While watching, I admired Janey and found her entire story to be entertaining. However, I did feel a sense of a disconnect. It might have been because I have never met this woman, or simply because this community theater is a place I have never been to. I’m not entirely sure of the cause, but I did feel a lack of connection to this documentary, and found my eyes glazing over at times, maybe just because I do not know those people, and have no personal connection. I also wonder if because Callahan knows her and always wants to put a great face on his characters, if that this created a sense of falsity within the movie as well.

I think my favorite films of the three was definitely American Moderate. Being from Texas, a state that has a VERY large Republican background, I found myself relating to Liz’s character. My father is a die-hard conservative Republican, and my mother is socially Democratic. At times dinner had some heated conversations haha. Regardless, I think that Liz’s story is one that we can all relate to. This presidential campaign has had the most media involvement in history, and this fact definitely effects the polls, along with family, friends, etc…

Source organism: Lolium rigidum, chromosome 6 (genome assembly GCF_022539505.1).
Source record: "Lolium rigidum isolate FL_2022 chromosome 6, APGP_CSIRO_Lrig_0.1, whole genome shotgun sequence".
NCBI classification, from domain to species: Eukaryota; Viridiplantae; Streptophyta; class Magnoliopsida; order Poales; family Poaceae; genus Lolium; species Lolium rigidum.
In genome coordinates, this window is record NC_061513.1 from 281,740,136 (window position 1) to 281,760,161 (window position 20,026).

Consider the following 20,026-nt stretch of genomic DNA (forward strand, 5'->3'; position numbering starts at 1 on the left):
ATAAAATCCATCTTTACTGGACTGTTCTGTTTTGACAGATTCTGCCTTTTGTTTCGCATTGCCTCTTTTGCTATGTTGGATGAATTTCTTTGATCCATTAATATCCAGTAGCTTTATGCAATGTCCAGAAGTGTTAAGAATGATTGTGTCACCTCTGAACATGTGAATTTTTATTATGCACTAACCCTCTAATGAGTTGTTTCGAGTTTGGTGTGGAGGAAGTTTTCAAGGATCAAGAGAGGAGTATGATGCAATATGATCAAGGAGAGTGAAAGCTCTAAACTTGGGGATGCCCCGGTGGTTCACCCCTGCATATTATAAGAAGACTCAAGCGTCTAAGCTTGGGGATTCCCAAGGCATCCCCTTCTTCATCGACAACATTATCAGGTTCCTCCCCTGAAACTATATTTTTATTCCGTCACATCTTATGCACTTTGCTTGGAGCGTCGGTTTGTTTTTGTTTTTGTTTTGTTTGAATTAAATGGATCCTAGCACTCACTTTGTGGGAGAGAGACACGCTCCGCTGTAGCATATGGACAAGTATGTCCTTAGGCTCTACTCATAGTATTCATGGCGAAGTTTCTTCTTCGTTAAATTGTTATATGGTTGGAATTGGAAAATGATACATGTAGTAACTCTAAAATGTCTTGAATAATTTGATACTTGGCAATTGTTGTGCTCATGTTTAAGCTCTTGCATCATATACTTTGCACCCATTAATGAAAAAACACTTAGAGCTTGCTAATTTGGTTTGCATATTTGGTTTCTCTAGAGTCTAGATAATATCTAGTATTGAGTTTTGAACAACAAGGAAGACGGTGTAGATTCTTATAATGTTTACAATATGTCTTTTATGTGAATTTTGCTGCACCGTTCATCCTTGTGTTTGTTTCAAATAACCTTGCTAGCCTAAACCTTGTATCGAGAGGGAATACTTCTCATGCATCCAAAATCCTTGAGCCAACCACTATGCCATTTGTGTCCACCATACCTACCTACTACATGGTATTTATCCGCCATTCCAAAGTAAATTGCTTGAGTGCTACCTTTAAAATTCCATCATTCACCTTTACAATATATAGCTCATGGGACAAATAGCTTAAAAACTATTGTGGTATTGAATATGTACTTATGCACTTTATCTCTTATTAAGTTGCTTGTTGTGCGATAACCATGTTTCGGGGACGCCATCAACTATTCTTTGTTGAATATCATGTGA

In the documentary, I liked how we never found out who Liz voted for. This ultimate question is then sort of asked to the audience– who do THEY want to vote for? I also think that not having her say in the film who she voted for was interesting because it also expresses the idea that media (including films) should not effect one’s own personal ideas and political opinions.